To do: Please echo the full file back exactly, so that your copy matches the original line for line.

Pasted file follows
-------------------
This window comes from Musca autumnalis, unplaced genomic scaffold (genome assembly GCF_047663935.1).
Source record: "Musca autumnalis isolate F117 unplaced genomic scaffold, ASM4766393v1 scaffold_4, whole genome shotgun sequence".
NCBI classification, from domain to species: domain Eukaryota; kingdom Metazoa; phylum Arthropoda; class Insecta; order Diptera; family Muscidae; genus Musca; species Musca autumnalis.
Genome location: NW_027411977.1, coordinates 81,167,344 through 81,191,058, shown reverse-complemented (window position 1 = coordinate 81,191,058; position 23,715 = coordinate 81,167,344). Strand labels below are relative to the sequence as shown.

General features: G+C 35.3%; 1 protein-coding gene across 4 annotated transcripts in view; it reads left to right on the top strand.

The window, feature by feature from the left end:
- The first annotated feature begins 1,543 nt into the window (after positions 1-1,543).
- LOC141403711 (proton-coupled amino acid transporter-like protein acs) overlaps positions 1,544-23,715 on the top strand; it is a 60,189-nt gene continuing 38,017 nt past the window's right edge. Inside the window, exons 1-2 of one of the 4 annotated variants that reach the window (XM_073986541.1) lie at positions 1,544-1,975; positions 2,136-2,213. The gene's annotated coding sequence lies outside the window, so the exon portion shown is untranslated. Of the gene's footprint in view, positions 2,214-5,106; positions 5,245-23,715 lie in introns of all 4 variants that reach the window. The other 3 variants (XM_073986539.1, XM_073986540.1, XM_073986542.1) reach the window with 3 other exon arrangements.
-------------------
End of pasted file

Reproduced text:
This window comes from Musca autumnalis, unplaced genomic scaffold (genome assembly GCF_047663935.1).
Source record: "Musca autumnalis isolate F117 unplaced genomic scaffold, ASM4766393v1 scaffold_4, whole genome shotgun sequence".
NCBI classification, from domain to species: domain Eukaryota; kingdom Metazoa; phylum Arthropoda; class Insecta; order Diptera; family Muscidae; genus Musca; species Musca autumnalis.
Genome location: NW_027411977.1, coordinates 81,167,344 through 81,191,058, shown reverse-complemented (window position 1 = coordinate 81,191,058; position 23,715 = coordinate 81,167,344). Strand labels below are relative to the sequence as shown.

General features: G+C 35.3%; 1 protein-coding gene across 4 annotated transcripts in view; it reads left to right on the top strand.

The window, feature by feature from the left end:
- The first annotated feature begins 1,543 nt into the window (after positions 1-1,543).
- LOC141403711 (proton-coupled amino acid transporter-like protein acs) overlaps positions 1,544-23,715 on the top strand; it is a 60,189-nt gene continuing 38,017 nt past the window's right edge. Inside the window, exons 1-2 of one of the 4 annotated variants that reach the window (XM_073986541.1) lie at positions 1,544-1,975; positions 2,136-2,213. The gene's annotated coding sequence lies outside the window, so the exon portion shown is untranslated. Of the gene's footprint in view, positions 2,214-5,106; positions 5,245-23,715 lie in introns of all 4 variants that reach the window. The other 3 variants (XM_073986539.1, XM_073986540.1, XM_073986542.1) reach the window with 3 other exon arrangements.